(Article changed on May 22, 2013 at 20:51)
waterpump by Teliesin
You can tell a lot about a society's fears by who the bad guys are in their movies. When I was a kid in the 80's, all the bad guys in our movies were Russians. After the Cold War ended, the bad guys became Middle Eastern terrorists. So the bad guy in a recent James Bond film caught my eye. He was some European looking fellow who was part of a secret international organization trying to take over a poor country's water supply. This may sound like a silly plot theme to some, but it made me think of the tale of American billionaire oil tycoon - T. Boone Pickens.
Pickens made his money in oil, so many were surprised back
in the mid 1980's when he started buying land in Roberts County, Texas near one
of the largest deposits of fresh water in the world, The Ogallala Aquifer. By
doing so, he acquired the "water rights" of the adjacent water. Or, he "owned"
the water. The state of
Pickens said that "water is the new oil," and until recently
he owned more fresh water than anyone else in
He says in an interview that he had tried to sell it for
years to the bigger cities of
By the way, he didn't sell the water connected to his estate, and it's a lot of water.
But, had the big cities of
Right now, it is easy for us to ignore this problem. To most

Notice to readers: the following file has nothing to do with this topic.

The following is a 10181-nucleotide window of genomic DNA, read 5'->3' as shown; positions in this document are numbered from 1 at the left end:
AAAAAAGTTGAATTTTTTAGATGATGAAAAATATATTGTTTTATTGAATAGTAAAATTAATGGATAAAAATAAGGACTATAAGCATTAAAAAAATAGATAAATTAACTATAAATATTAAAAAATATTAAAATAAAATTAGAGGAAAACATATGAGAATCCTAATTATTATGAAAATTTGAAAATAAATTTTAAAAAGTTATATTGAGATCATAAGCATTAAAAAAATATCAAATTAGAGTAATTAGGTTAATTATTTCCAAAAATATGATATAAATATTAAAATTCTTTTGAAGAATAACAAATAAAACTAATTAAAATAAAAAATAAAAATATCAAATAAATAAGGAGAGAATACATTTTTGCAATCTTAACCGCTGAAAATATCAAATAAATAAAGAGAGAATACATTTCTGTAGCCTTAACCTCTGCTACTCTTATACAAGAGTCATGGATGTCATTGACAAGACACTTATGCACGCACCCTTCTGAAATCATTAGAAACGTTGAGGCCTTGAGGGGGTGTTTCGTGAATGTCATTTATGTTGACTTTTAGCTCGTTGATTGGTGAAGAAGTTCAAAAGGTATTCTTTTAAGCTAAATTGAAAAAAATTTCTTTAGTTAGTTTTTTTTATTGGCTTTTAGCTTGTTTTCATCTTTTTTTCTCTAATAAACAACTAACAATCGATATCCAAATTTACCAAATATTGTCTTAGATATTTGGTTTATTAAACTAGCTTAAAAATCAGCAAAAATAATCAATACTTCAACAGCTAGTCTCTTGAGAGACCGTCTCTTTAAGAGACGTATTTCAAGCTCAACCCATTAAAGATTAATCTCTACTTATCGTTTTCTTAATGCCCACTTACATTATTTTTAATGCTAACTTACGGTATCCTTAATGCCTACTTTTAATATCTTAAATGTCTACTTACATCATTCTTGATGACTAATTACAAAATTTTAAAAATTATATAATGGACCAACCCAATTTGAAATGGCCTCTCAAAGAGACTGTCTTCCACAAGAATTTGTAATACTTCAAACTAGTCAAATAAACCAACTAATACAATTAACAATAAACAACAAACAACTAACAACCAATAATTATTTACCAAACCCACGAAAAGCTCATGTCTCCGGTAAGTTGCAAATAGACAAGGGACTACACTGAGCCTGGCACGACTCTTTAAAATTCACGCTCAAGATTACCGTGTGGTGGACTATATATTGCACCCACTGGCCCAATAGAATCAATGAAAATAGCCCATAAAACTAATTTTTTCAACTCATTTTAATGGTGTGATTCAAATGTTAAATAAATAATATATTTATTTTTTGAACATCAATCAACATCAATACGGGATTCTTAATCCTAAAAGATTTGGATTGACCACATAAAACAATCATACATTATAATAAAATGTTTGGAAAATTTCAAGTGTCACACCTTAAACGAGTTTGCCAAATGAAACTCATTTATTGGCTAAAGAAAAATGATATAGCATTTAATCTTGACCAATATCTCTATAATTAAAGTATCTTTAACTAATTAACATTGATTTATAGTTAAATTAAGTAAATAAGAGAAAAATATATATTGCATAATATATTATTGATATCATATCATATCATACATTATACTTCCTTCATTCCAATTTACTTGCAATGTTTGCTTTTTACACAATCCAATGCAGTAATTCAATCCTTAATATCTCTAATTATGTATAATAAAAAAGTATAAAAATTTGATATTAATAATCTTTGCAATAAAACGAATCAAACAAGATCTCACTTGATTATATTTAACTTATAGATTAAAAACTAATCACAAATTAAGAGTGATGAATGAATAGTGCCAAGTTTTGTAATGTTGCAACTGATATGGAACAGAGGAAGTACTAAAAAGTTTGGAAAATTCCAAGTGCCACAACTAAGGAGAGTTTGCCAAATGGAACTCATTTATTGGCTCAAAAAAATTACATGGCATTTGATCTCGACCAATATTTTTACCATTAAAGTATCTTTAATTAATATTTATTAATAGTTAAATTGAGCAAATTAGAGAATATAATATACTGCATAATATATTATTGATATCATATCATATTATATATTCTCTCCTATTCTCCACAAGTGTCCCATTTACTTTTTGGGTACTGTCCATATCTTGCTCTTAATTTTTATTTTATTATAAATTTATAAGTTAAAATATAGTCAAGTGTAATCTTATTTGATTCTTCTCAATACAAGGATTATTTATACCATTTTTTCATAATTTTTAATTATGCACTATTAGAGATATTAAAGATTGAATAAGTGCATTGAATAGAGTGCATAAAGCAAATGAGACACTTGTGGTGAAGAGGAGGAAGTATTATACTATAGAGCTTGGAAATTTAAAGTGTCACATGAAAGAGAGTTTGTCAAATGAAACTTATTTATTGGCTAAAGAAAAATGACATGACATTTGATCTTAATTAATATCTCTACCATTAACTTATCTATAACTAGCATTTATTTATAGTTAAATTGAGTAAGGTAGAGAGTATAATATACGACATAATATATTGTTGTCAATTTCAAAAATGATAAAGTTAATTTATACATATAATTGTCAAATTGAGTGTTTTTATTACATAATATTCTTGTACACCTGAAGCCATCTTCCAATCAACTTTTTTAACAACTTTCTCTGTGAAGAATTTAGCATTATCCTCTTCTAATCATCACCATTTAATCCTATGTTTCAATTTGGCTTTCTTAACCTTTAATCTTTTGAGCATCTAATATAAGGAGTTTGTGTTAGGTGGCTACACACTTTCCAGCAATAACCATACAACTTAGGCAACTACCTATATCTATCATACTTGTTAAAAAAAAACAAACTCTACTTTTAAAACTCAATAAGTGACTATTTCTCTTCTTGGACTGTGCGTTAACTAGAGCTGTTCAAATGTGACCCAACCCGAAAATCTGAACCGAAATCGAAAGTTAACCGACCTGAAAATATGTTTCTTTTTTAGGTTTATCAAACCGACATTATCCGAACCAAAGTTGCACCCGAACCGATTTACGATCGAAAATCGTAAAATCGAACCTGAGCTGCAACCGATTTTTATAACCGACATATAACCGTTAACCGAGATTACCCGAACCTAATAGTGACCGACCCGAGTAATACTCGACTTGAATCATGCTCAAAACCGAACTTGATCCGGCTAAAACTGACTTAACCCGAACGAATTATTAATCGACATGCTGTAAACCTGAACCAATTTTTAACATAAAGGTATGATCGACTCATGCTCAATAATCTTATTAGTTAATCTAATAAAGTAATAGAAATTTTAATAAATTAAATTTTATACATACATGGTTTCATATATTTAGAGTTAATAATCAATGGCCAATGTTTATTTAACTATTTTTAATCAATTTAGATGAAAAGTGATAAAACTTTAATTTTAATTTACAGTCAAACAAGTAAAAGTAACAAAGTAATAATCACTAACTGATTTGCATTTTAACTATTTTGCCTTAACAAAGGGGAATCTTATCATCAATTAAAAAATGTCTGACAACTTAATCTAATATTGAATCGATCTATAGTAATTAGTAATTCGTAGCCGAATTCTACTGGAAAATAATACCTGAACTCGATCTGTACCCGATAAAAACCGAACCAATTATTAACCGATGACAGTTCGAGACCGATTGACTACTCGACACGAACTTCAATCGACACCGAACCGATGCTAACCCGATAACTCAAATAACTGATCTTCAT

of us in the "developed" world, it seems we have plenty of fresh water. We take
long showers and baths with it, water our lawns, wash our cars, and even just
flush it down our toilets. But back in 2010 The UN Summit on Climate Change
predicted that 33% of the world was already facing a fresh water crisis, and by
2050, that number would rise to over 60%. The problem is, much like the people
T. Boone Pickens says there is plenty of water to be had. He says there are 350 Billion Trillion gallons of water on earth. But, 96% of it is salt water - that made me ask myself,
"Can't we just remove the salt from the water?"
Turns out we can. It is a process called "Desalination."
It isn't a new procedure. Early sailors used a technique to provide themselves with drinking water on long voyages. It happens naturally in nature, the sun evaporates the water, leaving the salts, and then that water eventually becomes fresh water rain. Countries all over the world are already using Desalination plants. The salt water is heated, and as the water turns to steam, the salt is separated. Then the steam condenses, is purified, and then drinkable.
When I read this, I remembered that water is often used in power plants. In much the same process, fresh water is heated and turned to steam, and that steam turns a turbine, creating energy. I found that roughly 75 to 90 percent of the world's energy is produced by steam turbines, depending on the source. And I thought,
"Couldn't we use this steam created by desalination to actually power the process itself?"
It seems to me, and mind you, my college degree is in Acting, not Engineering, if we used an outside energy source to heat the salt water and start the process of turning the salt water to steam, we could then use the resulting steam as a self-sustaining energy source to power the Desalination plant. Once the salt water is heated to steam, that steam could turn a turbine. Then the energy created by turning that turbine could be used to heat more salt water. In my mind we could make fresh water from salt water with almost no extra energy cost, maybe even with some energy left over.
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